Publication information
view printer-friendly version
Source: Typewriter and Phonographic World
Source type: magazine
Document type: article
Document title: “How President McKinley Started His Great Buffalo Speech”
Author(s): anonymous
Date of publication: October 1901
Volume number: 18
Issue number: 2
Pagination: 138-39

“How President McKinley Started His Great Buffalo Speech.” Typewriter and Phonographic World Oct. 1901 v18n2: pp. 138-39.
full text
William McKinley (last public address).
Named persons
George B. Cortelyou; Ida McKinley; William McKinley.


How President McKinley Started His Great Buffalo Speech

     President McKinley’s great speech at Buffalo grew from three phrases thought out by him one evening in Canton while smoking his after-dinner cigar. This was three weeks before he was to leave Canton for Buffalo on the visit which terminated with his death.
     The President and Secretary Cortelyou were sitting together in the President’s office in his house. It was seven o’clock and the lights had not yet been lighted. The President sat quietly smoking, looking at the ceiling and watching the smoke curl upward. Mr. Cortelyou sat across the desk from him, glancing over some papers. Neither had said a word for ten minutes when suddenly the President took his cigar from his lips and said, apropos of nothing at all apparently:
     “Expositions are the timekeepers of progress.”
     Mr. Cortelyou made a note of the epigram on a bit of paper, but said nothing. The President smoked a few minutes and then said:
     “Amity is better than animosity.” [138][139]
     Mr. Cortelyou made another note. Mr. McKinley lapsed back into his thoughtful mood. He puffed at his cigar for a time and then again broke the silence:
     “Reciprocity is better than retaliation.”
     The President finished his cigar, walked over and looked out of the window, returned and sat down at his desk again, and then took up routine business with the secretary. There was not a word between the President and the secretary about the three phrases, but after the work was finished and the President had gone in to see if Mrs. McKinley were comfortable, Mr. Cortelyou went upstairs and had one of the stenographers typewrite the three phrases, one at the top of the paper, one in the middle, and one at the bottom. Next morning, before breakfast, Mr. Cortelyou took the sheet of paper and put it on top of everything else on the President’s desk. When Mr. McKinley came in he picked up the paper, read over the epigrams and then, turning to Mr. Cortelyou, said with a smile:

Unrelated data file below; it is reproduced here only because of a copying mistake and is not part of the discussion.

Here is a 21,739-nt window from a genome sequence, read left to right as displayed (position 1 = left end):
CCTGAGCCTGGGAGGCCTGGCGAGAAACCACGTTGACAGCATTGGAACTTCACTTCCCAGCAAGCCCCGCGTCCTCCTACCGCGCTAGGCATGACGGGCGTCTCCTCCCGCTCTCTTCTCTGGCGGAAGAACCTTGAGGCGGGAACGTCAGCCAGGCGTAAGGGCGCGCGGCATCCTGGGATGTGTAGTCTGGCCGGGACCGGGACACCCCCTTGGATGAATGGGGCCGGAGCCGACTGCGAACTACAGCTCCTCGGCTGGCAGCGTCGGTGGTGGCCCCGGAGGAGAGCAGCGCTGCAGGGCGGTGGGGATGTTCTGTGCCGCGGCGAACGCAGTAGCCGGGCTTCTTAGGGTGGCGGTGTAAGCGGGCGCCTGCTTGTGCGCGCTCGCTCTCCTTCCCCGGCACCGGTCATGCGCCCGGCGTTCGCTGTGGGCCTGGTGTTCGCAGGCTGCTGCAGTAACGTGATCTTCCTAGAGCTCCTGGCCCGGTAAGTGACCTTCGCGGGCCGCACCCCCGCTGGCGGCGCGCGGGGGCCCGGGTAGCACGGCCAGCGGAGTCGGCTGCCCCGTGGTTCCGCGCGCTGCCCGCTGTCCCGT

“We have begun the Buffalo speech, I see.”
     The President expanded the three ideas into the Buffalo speech. He did not use “Amity is better than animosity,” or “Reciprocity is better than retaliation” in those exact words, but that notable epigram, “Expositions are the timekeepers of progress” went safely through all the revisions and attracted immediate attention in the speech.
     The President dictated little of the speech. He wrote it out by paragraphs, taking fully two weeks to do it. He used a pad on his knee on the porch, and also wrote some of it while he was in Mrs. McKinley’s room. When he had it to his liking he dictated it from his rough draft. Then he went over it two or three times and polished it until it became the perfect piece of composition it was when he delivered it.—N. Y. World.



top of page